Articles Posted in Workers’ Compensation

dollarsThe wheels of justice grind exceedingly slowly. It can take years for personal injury and workers’ compensation cases to reach final resolution. In the interim, accident victims often experience extreme financial pressure. The pressure can force victims to compromise their case.

An industry has developed to address the problem. Lawsuit funding companies loan money to victims with the promise of being repaid from proceeds recovered in the case. Some of these companies include:

Funding loans are not traditional loans which are subject to being repaid from any of a borrower’s assets. (This blog will not go into homestead laws and other properties exempt from creditors.) Rather, lawsuit funding loans are limited to being repaid from the case itself. The loan cannot be secured by a home mortgage. The lender cannot seize a bank account. Wages cannot be garnished. For the lender, it’s  the case or bust.

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jackhammerMy first workers’ compensation trial involved having to prove that a herniated cervical spine intervertebral disc was work related. Our elderly female client had assembled mattresses in a warehouse for fifteen years. Once the assembly was complete, she was responsible for stacking them one on top of the other until she could reach no higher. The mattresses ranged in size from small to king size. The stacking was done manually and it was a strain to lift each mattress.

Over time, soreness turned into debilitating pain. When she could work no longer, I was hired. Because the disability occurred gradually, rather than from a sudden event, we fought for compensability under the theory of repetitive trauma.

We won, prevailing not only on compensability, but also on the issue of Permanent Total Disability. I’ve retained a fondness for repetitive trauma cases ever since.

With regard to the issue of compensability, we relied on Festa v. Teleflex, Inc., 382 So. 2d 122 (Fla. 1st DCA 1980). Festa crystalized the law on the subject, establishing that for a claimant to recover under the repetitive theory of accident, he must show 1) a series of occurrences, 2) the cumulative effect of which is injury or aggravation of a pre-existing condition and 3) that he has been subjected to a hazard greater than that to which the general public is exposed. Festa built on Victor Wine and Liquor, Inc. v. Beasley, 141 So.2d 581, 588 (Fla. 1962) and Worden v. Pratt & Whitney Aircraft, 256 So.2d 209 (Fla.1971) (the Florida Supreme Court stated, “The accidental nature of an injury is not altered by the fact that, instead of a single occurrence, the injury is the cumulated effect of a series of occurrences.” Id. at 210.)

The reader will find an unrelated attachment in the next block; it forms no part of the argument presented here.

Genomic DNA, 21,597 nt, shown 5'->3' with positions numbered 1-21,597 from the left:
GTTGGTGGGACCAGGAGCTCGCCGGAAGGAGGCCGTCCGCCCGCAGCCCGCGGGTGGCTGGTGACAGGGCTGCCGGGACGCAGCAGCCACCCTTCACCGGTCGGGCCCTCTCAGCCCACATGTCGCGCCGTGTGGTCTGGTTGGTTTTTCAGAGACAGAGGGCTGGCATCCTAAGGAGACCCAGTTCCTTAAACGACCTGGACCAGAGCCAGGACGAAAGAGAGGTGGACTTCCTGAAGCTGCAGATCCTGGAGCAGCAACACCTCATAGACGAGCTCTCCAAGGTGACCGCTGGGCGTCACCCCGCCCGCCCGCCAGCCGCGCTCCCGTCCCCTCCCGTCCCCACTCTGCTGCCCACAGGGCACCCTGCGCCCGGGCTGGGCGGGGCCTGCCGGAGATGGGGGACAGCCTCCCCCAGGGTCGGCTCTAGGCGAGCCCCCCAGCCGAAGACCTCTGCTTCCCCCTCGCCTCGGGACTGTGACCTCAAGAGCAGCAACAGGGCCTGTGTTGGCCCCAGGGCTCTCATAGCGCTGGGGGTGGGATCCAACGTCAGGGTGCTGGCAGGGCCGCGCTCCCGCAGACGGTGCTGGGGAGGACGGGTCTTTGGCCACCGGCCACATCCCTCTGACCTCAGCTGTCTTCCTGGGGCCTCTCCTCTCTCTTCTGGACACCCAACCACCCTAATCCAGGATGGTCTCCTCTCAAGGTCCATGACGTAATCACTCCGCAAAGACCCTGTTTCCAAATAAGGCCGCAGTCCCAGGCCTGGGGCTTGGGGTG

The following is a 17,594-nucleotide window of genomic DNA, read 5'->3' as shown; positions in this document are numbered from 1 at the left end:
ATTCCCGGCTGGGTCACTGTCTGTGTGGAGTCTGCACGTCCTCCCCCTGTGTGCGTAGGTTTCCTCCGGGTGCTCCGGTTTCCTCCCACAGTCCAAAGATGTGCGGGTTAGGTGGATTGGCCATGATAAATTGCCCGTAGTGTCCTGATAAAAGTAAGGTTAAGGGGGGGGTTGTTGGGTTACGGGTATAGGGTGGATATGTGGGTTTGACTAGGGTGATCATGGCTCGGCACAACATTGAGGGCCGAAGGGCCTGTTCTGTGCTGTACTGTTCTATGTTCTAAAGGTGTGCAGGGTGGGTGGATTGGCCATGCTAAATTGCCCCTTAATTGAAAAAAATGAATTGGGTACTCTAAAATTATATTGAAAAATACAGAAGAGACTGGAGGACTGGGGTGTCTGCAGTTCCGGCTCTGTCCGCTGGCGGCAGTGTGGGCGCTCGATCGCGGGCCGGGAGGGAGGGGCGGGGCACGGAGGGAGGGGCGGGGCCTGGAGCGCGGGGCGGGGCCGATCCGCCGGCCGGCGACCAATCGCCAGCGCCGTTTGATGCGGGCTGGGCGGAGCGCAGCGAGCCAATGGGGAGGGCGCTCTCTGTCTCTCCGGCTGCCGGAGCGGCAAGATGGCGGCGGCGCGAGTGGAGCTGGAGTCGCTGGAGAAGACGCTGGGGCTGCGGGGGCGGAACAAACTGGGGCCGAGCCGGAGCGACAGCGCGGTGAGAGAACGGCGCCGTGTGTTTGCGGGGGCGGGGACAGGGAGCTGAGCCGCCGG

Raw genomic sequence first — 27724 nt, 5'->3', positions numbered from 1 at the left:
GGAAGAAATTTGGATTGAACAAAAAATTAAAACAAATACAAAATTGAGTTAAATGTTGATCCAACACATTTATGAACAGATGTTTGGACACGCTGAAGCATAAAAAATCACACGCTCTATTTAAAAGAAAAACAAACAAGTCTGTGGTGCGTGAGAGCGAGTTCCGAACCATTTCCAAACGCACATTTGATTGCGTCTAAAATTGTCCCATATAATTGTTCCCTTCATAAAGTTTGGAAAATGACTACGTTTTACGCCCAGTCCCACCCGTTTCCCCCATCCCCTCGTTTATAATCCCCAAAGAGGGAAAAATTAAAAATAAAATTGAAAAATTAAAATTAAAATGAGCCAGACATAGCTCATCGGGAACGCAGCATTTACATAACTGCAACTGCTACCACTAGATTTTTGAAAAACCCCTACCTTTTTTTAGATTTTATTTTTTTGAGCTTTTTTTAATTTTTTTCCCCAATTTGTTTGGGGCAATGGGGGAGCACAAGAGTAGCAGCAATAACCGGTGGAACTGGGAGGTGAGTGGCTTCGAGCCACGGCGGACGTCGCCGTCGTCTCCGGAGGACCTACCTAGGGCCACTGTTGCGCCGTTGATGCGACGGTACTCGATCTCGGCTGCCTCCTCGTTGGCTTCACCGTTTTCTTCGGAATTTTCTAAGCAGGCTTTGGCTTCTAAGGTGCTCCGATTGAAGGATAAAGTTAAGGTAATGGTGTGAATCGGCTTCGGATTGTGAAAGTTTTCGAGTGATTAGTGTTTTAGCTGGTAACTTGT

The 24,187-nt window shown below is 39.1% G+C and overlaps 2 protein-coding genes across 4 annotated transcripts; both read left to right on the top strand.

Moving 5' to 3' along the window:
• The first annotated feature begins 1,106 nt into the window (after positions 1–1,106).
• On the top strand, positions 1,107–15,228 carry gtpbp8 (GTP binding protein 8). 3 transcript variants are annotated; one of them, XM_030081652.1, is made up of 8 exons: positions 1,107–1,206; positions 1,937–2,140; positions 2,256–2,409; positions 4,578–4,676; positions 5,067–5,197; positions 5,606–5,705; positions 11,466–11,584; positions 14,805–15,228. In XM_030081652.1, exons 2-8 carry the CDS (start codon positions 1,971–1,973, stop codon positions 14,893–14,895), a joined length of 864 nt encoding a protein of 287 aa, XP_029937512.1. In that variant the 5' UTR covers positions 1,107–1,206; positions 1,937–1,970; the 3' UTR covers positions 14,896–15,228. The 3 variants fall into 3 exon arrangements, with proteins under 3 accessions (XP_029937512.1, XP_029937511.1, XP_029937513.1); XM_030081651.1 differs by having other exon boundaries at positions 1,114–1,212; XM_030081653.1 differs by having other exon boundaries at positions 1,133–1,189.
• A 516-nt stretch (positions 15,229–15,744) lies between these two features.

Prolonged Exposure. Festa does not impose a minimum threshold; almost any period of time will suffice: Festa involved 45 days; in J & J Enterprises v. Oweis, 733 So.2d 1149 (Fla. 1st DCA 1999), the claimant worked for only two weeks before she experienced the onset of symptoms; Daugherty v. Red Lobster, 550 So. 2d 171 (Fla. 1st DCA 1989), 4 to 5 months of trauma; Brevard County Mental Health Center v. Kelly, 420 So.2d 911 (Fla. 1st DCA 1982), ten days of exposure to chemicals (chemical exposure cases apply the same principles); see, also, Moore v. Pasco County Board of Commissioners, 854 So. 2d 256 (Fla. 1st DCA 2003).

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worker2The day after Jeb Bush suspended his run for the Republican presidential nomination, I read a quote in the Miami Herald from a South Carolina voter expressing dismay because she believed Bush was a good man who cared about disabled people. My immediate thought was, this woman does not know Jeb Bush … or at least the Jeb Bush who governed the state of Florida for eight years from 1999 to 2007. As Florida’s governor his policies were anything but sympathetic to disabled people.

Clear examples of his uncaring policies are contained throughout Chapter 440 of Florida’s Statutes, the body of laws that govern the state’s workers’ compensation system. At every opportunity, Mr. Bush pushed to weaken the rights and protections afforded injured workers.

This blog focuses on one example, workers’ compensation immunity.

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Can a worker injured outside the state of Florida be eligible for Florida workers’ compensation benefits? The answer lies in § 440.09(1)(d), Fla. Stat.:

If an accident happens while the employee is employed elsewhere than in this state, which would entitle the employee or his or her dependents to compensation if it had happened in this state, the employee or his or her dependents are entitled to compensation if the contract of employment was made in this state, or the employment was principally localized in this state. However, if an employee receives compensation or damages under the laws of any other state, the total compensation for the injury may not be greater than is provided in this chapter.

Key elements for Florida jurisdiction:

  1. The contract of employment was made in Florida; or
  2. The employment was principally localized in Florida.

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dollarsAn employee injured or killed in the course of his or her employment by the negligence or wrongful act of a third-party tortfeasor may receive workers’ compensation benefits and pursue a remedy by action at law against such third-party tortfeasor. (Where the employee has been killed, the third-party action will be handled through the decedent’s estate by a court appointed Personal Representative.)